[English]

Analysis of wobbling drop video data

(supervisor: Dave Langstaff)

Nature of project: software, data analysis

Available to full-time physicists or joint students.

Project description and methodology

The properties of high temperature liquids may be determined by means of a levitating furnace. In the furnace a small sample is levitated upon a gas jet and heated to high temperature using 2 high power lasers. The temperature of the drop is determined by means of an optical pyrometer. The drop may be stimulated into oscillations (wobbling) by means of an acoustic transducer mounted in the gas feed. The oscillations of the drop are recorded by means of a high speed video camera equipped with a suitable lens. The properties of liquid droplets in free space were studied by Lord Rayleigh in the 19th Century [1].

By measuring the resonant frequency and damping of the oscillations it is possible to determine both the surface tension and the viscosity of the sample.

This project is concerned with analysing the video data of oscillating drops and using appropriate data processing to determine the resonant frequency and damping of the sample. Video analysis will be carried out using any suitable programming language programming or package, such as ImageJ/FIJI, Labview or Python with an appropriate image processing library.

A successful project will develop beyond the above in one/some of the following directions:
From the resonant frequency and damping of the samples as shown in the video recordings, determine the surface tension and viscosity of the sample.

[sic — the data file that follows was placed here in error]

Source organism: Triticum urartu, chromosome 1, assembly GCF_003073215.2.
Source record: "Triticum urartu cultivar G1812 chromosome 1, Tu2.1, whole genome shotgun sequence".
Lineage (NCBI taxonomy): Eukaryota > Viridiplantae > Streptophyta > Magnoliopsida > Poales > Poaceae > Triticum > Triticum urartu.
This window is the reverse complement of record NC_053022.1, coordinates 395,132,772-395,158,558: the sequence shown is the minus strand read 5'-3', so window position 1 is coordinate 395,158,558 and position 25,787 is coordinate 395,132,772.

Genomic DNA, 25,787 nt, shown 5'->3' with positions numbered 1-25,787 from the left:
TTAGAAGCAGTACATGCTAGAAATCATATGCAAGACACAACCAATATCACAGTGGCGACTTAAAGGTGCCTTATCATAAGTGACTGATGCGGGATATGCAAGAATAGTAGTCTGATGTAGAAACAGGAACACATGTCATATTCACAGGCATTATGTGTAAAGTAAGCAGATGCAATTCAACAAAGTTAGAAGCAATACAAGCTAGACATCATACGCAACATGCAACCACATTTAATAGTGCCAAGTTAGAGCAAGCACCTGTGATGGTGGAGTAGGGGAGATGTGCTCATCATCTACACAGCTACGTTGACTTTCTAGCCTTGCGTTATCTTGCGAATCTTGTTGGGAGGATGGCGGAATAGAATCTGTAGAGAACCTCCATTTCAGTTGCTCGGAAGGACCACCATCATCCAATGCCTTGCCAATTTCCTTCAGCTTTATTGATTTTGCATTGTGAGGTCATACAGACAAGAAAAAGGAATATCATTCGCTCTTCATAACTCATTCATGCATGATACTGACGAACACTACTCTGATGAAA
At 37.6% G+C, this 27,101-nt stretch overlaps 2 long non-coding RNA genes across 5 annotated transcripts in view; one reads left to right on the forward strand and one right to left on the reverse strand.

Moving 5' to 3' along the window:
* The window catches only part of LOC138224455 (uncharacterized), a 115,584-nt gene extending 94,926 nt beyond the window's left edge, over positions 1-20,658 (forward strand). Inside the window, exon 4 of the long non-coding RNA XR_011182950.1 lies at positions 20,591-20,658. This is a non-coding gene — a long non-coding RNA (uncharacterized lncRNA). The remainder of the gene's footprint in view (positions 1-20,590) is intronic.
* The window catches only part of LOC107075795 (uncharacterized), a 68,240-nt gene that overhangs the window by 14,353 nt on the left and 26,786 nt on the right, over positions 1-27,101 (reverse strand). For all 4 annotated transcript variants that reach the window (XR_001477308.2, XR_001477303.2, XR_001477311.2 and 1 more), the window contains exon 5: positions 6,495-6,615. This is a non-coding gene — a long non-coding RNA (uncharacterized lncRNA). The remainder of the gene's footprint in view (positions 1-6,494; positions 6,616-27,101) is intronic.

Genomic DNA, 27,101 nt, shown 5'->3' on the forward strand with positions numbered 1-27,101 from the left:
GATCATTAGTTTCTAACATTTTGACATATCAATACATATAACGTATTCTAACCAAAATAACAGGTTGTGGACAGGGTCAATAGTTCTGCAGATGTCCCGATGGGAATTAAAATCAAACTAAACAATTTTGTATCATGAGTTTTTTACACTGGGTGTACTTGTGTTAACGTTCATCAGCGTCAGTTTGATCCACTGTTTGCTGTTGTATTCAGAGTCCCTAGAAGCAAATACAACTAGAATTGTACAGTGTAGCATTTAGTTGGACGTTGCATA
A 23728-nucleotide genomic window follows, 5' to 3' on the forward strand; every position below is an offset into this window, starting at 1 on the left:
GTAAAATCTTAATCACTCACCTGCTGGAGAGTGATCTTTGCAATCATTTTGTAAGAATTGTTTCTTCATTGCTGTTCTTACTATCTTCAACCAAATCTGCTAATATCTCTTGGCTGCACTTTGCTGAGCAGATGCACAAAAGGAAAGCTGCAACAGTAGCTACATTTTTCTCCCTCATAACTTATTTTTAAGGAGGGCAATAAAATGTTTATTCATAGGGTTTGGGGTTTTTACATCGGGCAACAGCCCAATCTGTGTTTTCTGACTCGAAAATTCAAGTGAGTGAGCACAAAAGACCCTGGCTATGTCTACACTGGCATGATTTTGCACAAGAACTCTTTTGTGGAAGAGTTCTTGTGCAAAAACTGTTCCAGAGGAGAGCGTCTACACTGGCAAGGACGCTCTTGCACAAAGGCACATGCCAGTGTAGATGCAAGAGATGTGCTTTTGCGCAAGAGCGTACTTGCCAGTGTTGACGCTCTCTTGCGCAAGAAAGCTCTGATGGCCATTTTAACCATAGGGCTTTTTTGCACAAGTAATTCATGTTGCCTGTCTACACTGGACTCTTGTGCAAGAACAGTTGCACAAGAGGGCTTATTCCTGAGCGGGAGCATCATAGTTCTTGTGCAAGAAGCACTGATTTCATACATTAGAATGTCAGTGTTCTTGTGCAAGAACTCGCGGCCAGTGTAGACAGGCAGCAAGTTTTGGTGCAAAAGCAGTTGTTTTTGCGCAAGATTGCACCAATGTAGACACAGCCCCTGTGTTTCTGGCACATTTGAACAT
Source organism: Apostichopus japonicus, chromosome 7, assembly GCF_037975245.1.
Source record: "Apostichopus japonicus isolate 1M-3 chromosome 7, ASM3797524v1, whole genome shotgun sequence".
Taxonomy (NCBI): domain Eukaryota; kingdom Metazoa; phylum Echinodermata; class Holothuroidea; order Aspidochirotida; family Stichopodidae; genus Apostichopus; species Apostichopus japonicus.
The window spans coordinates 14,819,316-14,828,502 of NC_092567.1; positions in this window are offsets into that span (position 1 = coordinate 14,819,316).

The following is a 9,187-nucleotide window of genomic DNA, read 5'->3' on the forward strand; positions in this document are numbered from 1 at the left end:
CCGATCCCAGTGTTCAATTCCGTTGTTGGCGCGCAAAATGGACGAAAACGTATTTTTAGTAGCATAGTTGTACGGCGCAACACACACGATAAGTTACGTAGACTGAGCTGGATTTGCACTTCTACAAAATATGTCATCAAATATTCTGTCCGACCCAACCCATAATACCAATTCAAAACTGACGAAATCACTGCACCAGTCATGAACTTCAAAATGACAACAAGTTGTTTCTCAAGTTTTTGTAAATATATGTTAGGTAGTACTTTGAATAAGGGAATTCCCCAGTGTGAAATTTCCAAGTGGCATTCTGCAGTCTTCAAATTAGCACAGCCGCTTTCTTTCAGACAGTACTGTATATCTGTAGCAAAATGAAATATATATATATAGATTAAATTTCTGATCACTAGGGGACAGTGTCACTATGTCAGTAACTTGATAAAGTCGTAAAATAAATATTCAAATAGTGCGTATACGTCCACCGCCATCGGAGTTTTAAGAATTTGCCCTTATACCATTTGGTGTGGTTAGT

When considering where to take your project, please bear in mind the time available. It is preferable to do fewer things well than to try many and not get conclusive results on any of them. However, sometimes it is useful to have a couple of strands of investigation in parallel to work on in case delays occur.

Additional scope or challenge if taken as a Year-4 project: A 4th year project based on this analysis will be expected to go into more detail and draw conclusions from a number of video files taken at different temperatures.

Initial literature for students:

  1. L. Rayleigh, On the Capillary Phenomena of Jets, Proceedings of the Royal Society of London, 29 (1879) 71-97.
  2. I. Egry, H. Giffard, S. Schneider, The oscillating drop technique revisited, Meas. Sci. Technol., 16 (2005) 426-431.
  3. D.P. Langstaff, M. Gunn, G.N. Greaves, A. Marsing, F. Kargl, Aerodynamic levitator furnace for measuring thermophysical properties of refractory liquids, Rev. Sci. Instrum., 84 (2013) -.
  4. M. Sonka, V. Hlavac, R. Boyle, Image Processing, Analysis, and Machine Vision, Thomson-Engineering 2007.

Novelty, degree of difficulty and amount of assistance required

The project will duplicate analysis that has been carried out within the materials group. The student will need to learn image processing techniques to extract measurements of the sample and then apply filtering and curve fitting to these in order to determine the resonant frequency and damping and hence the surface tension and viscosity of the sample.

Project milestones and deliverables (including timescale)

milestoneto be completed by
Familiarisation with image processing toolkit.end of October
Outline code for video analysisChristmas
Drop size measurements from video dataend of February
Analysis of size measurementsEaster